The volunteer group enjoyed 22 action-packed days in 2017. We worked on cliffs and footpaths, in woods, orchards, allotments, and by the sea. This is the Green Gym, keeping fit outdoors and feeling like a Roseland Ranger.
Our volunteer group follows a varied programme of countryside tasks on Thursdays, twice monthly. Harry drives the truck to the site with our tools – and more importantly, the chocolate biscuits! After an hour and a half of strenuous work, crib is a welcome break and our lunchtime picnics invariably have a fabulous view of the sea. Recently we’ve uncovered historic military features at St. Anthony Head, and have improved access prior to WW1 centenary events in 2018.
We cleared vegetation from narrow ditches – WW1 army units might have used these ‘slit trenches’ for training purposes. Or maybe they provided a route from the old jetty up and across the cliffs for supplies coming by sea? Near the lighthouse we exposed a WW2 searchlight platform and some steps whilst a few of us worked in the rock cut ditches near the bird hide. We cleared armfuls of gorse – removed from the eastern ramparts by Phil and Harry during the regular cut every other year.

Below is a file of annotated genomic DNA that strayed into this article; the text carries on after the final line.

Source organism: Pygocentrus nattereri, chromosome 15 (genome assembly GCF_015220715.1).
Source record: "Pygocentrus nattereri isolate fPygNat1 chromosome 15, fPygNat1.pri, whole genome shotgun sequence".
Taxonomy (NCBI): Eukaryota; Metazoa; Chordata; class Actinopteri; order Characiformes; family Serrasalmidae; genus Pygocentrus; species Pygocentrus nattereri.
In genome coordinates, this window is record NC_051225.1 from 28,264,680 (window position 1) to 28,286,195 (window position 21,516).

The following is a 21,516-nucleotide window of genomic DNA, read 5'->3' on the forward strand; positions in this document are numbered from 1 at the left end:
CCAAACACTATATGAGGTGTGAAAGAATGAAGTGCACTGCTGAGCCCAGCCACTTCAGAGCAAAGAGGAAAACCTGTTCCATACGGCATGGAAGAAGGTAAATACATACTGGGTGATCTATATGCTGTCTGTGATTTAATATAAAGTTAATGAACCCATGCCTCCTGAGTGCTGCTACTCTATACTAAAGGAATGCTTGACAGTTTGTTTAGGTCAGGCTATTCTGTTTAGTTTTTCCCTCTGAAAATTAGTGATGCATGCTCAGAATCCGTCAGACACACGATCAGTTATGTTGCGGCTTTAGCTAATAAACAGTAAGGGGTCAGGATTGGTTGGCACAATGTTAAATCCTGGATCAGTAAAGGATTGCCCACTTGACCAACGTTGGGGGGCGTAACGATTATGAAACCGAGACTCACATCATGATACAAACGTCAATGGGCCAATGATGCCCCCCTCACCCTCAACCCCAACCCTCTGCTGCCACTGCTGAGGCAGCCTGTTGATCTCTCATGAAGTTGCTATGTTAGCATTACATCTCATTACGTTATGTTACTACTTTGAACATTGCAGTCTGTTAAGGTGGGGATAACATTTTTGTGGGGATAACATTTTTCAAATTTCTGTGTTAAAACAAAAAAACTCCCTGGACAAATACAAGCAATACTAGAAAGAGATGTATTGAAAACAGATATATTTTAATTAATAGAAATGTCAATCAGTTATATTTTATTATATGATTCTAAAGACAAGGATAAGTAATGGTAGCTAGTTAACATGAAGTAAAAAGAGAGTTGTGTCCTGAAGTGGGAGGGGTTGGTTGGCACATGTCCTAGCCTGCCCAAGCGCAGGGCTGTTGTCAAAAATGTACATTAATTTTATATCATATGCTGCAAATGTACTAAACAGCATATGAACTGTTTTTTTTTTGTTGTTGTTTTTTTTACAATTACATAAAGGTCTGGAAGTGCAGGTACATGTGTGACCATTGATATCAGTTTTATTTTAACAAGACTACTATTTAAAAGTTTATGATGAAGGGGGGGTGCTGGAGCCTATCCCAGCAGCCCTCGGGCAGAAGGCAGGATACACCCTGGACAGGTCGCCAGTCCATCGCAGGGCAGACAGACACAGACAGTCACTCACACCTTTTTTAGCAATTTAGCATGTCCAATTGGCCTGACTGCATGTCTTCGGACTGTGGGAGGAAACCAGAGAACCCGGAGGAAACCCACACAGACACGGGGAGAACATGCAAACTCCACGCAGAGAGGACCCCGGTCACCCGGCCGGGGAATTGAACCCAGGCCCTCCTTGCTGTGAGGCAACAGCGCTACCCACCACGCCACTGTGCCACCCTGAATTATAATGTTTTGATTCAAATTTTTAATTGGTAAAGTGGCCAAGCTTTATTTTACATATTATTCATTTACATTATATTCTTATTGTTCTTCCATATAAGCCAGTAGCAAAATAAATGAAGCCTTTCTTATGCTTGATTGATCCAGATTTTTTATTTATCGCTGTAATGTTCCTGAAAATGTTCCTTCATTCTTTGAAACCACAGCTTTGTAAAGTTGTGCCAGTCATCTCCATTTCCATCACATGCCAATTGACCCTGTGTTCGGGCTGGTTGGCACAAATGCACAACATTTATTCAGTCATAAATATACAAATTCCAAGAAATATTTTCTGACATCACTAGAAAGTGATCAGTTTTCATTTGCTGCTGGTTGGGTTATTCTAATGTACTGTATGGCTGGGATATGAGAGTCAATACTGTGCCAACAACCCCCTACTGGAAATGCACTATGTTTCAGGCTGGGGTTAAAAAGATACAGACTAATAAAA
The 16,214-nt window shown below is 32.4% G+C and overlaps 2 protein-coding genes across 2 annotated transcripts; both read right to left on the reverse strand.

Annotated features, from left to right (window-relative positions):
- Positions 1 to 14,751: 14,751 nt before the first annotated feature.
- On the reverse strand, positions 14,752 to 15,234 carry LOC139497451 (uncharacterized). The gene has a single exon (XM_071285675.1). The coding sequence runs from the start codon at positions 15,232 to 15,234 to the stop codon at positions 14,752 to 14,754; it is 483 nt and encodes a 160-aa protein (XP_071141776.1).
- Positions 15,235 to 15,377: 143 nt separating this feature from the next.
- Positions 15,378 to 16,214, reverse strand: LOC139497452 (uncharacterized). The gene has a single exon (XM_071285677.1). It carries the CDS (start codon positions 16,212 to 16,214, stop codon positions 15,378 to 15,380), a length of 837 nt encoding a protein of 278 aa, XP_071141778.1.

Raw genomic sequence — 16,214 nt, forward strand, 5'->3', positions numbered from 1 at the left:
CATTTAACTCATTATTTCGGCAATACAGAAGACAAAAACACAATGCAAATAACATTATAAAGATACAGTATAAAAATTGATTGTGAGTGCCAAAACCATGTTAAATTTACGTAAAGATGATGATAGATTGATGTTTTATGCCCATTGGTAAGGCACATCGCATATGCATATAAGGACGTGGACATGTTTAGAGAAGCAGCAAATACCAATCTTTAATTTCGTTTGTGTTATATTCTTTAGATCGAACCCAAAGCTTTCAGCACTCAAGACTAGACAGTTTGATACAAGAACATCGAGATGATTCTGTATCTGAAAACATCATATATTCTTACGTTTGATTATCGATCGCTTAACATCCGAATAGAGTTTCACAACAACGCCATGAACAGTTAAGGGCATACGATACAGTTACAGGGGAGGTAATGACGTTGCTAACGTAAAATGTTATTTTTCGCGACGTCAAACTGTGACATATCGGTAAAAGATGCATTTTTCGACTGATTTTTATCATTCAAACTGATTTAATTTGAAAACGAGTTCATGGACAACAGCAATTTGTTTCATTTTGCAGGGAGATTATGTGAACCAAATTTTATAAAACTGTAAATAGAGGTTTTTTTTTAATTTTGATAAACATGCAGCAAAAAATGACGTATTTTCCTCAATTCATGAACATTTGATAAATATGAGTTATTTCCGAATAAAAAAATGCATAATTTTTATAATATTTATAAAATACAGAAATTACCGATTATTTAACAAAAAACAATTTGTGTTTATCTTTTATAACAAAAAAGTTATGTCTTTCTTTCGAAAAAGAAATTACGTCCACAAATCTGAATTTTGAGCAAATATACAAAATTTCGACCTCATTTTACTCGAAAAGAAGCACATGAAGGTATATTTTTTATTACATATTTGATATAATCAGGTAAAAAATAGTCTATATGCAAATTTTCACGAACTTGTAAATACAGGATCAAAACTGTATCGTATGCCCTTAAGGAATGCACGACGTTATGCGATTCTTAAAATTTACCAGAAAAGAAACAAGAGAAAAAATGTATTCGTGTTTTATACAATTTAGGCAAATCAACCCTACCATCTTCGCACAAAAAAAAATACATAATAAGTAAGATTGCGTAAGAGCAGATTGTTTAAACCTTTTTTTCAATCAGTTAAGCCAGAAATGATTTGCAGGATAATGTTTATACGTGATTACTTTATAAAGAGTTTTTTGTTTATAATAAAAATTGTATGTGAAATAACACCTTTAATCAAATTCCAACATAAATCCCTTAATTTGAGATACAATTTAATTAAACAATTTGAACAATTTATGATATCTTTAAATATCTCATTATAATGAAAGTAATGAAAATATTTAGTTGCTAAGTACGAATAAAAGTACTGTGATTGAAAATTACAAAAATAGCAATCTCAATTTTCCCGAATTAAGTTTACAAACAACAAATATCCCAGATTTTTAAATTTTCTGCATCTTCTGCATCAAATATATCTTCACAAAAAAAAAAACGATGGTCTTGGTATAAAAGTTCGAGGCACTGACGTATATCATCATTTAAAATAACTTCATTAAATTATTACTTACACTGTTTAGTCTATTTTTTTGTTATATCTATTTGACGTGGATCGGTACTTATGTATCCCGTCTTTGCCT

Our conservation tasks were often in Towan Field, managed carefully to remove vegetation so that soil fertility is reduced. Eventually a meadow will become established, with diverse wildflowers flourishing in the absence of competition from larger plants. Alexanders, a large weed with beautiful pale green flowers, but very long roots, grows prolifically there. We dug out hundreds of Alexanders, then piled them onto trailers which the Rangers drove away. It felt exhausting at times, but it’s a great location, and the biscuits and cake were delicious!
Similarly, the grass was cut and left in piles to dry in the field until a sunny Thursday in July when we raked the hay with pitchforks and tossed it up onto the trailers. This was my favourite day – blue skies and seas and a friendly group of people…and the work was easier than digging Alexanders. On other summer days we enjoyed cutting and raking bracken on the cliffs of the Blouth and the Jacka – this helps the coastal grassland flora to flourish, creating greater biodiversity.
We’ve also pruned apple trees, pulled ragwort, surveyed Pacific oysters and cleared footpaths in woods and on clifftops. In 2018 a new project to build a stone hedge will keep us busy near Nare Head.
Our group enjoys a happy, energetic and interesting time! If you like the sound of this and want to join in, please email Harriet.Davies@nationaltrust.org.uk